The quango set up to oversee a state-backed system of press regulation is to rule on whether to give official recognition to a new watchdog supported by campaigners seeking tighter control of newspapers.
Impress, a regulator backed by the prominent Hacked Off campaigner Max Mosley, is seeking formal backing from the Press Recognition Panel (PRP) - which was set up in the wake of the Leveson Inquiry into press standards.
If it succeeds, Culture Secretary Karen Bradley will have to decide whether to activate regulations which could see newspapers face "exemplary" damages if they are sued for libel unless they agree to be regulated by Impress.
Triggering Section 40 of the Crime and Courts Act 2013 would mean any newspaper that refused to sign up could have to pay the legal fees of a complainant who sued them for libel, even if the paper won the case.
The move has angered many newspapers who have overwhelmingly rejected the idea of any form of state regulation, warning that it would undermine the whole principle of press freedom.
Many publications have joined the rival Independent Press Standards Organisation (Ipso) which has made clear from the outset that it would not seek recognition by the PRP.
Ipso chairman Sir Alan Moses said Section 40 was "designed to force, for fear of financial ruin, all printed media to submit to a regime which they have rejected".
Furthermore, the connection between Mr Mosley and Impress and the relationship it has with the PRP made it unsuitable as a candidate regulator, he said.
Appearing before the Commons Culture, Media and Sport Committee on Monday, Ms Bradley made clear she would be in no hurry to activate Section 40, even if Impress was recognised by the PRP.
While she said she had not ruled out activating Section 40 at some point in the future, she wanted to consider the options for achieving "appropriate levels of robust regulation ... outside the PRP".
She told MPs there were fears among local newspapers in particular that they could be forced out of business if the Government took an overly "ideological" approach to the issue.
"I could do an ideological position on this but the implications of being ideological on this may be that we see a vibrant free local press being affected," she said.
"It has been put to me very clearly by a number of editors of local newspapers that the exemplary damages section of Section 40 could see them being put out of business and certainly would impact on their ability to do investigative journalism.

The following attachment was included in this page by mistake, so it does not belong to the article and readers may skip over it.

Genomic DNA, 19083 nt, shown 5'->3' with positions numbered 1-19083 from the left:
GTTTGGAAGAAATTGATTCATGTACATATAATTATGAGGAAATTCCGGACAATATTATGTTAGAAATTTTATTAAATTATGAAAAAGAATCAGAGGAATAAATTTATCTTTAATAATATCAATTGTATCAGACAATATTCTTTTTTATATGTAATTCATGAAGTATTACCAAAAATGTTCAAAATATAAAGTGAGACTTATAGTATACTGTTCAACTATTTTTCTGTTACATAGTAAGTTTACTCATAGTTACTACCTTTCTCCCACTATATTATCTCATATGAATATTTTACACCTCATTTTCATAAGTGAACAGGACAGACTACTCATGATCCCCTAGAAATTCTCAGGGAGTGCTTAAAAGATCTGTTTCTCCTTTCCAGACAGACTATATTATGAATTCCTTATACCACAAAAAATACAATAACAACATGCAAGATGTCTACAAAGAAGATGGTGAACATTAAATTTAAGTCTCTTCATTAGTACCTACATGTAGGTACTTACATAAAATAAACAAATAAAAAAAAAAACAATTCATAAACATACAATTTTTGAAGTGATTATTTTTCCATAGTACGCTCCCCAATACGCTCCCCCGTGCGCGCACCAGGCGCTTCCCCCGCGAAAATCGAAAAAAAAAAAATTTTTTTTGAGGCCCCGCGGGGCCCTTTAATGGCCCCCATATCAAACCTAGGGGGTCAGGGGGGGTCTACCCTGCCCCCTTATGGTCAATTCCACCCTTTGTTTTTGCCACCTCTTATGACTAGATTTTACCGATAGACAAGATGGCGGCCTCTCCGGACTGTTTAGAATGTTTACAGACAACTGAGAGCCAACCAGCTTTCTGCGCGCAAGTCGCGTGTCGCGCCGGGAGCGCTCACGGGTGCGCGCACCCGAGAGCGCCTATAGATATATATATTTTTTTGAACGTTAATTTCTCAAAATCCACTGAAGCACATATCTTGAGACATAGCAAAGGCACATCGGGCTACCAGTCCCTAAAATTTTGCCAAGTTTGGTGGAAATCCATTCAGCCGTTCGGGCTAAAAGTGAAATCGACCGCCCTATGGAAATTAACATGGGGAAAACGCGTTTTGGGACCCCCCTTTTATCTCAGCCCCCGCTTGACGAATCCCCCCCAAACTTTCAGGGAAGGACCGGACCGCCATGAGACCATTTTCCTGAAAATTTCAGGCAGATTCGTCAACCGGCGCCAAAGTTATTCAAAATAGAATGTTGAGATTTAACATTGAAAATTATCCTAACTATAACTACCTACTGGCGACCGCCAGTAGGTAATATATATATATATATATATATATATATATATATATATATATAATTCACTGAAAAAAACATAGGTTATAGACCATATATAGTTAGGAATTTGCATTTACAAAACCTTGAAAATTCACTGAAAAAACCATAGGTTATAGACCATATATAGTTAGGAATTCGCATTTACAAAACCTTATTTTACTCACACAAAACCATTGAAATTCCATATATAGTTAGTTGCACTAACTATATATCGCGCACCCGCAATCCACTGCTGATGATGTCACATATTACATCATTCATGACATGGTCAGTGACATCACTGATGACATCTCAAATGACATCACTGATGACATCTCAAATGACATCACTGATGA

"I want to consider those representations, consider them very carefully, and then make a determination. I am reserving judgment at this stage until I have had a chance to consider all the options."
Her comments were welcomed by Bob Satchwell, executive director of the Society of Editors, who said the royal charter system was "halfway to state control of the press" and called Section 40 a "draconian measure".
He told the Press Association: "It goes against all the principles of justice. The first principle of any justice system is that it should be fair.
"It's clearly unfair if somebody who takes action against a paper, the paper is found to have got the story right and the person who sued is totally wrong and may indeed have lied, he wouldn't face any costs because the paper would have to pay it. It's a nonsense."
However Evan Harris, joint executive director of Hacked Off, which campaigns for greater press regulation, insisted there should be no watering down of the Leveson recommendations.
"The Culture Secretary's suggestion that the Government might be satisfied by press self-regulation outside of the Leveson criteria if it was, in the Government's view, 'robust enough' would be a return to the Wild West days of the failed PCC (Press Complaints Commission), and decades of political-press back-scratching," he said.
"As long as politicians and press owners are judging press regulation, neither freedom of expression nor the public interest is safe."
In a letter to The Times Sir Alan said Section 40 was designed to "corral" publications into state regulation, adding: "Without the benefit of the Max Mosley family trust, Impress would not continue to exist and those few hyperlocals who have joined it would not be able to afford arbitration.
"The regional and local press do not want to be forced to arbitrate and Leveson never explained why they should be.
"The Max factor even wafts over the Press Recognition Panel itself. Its continuing viability depends on it recognising somebody; without Impress it has no one to recognise."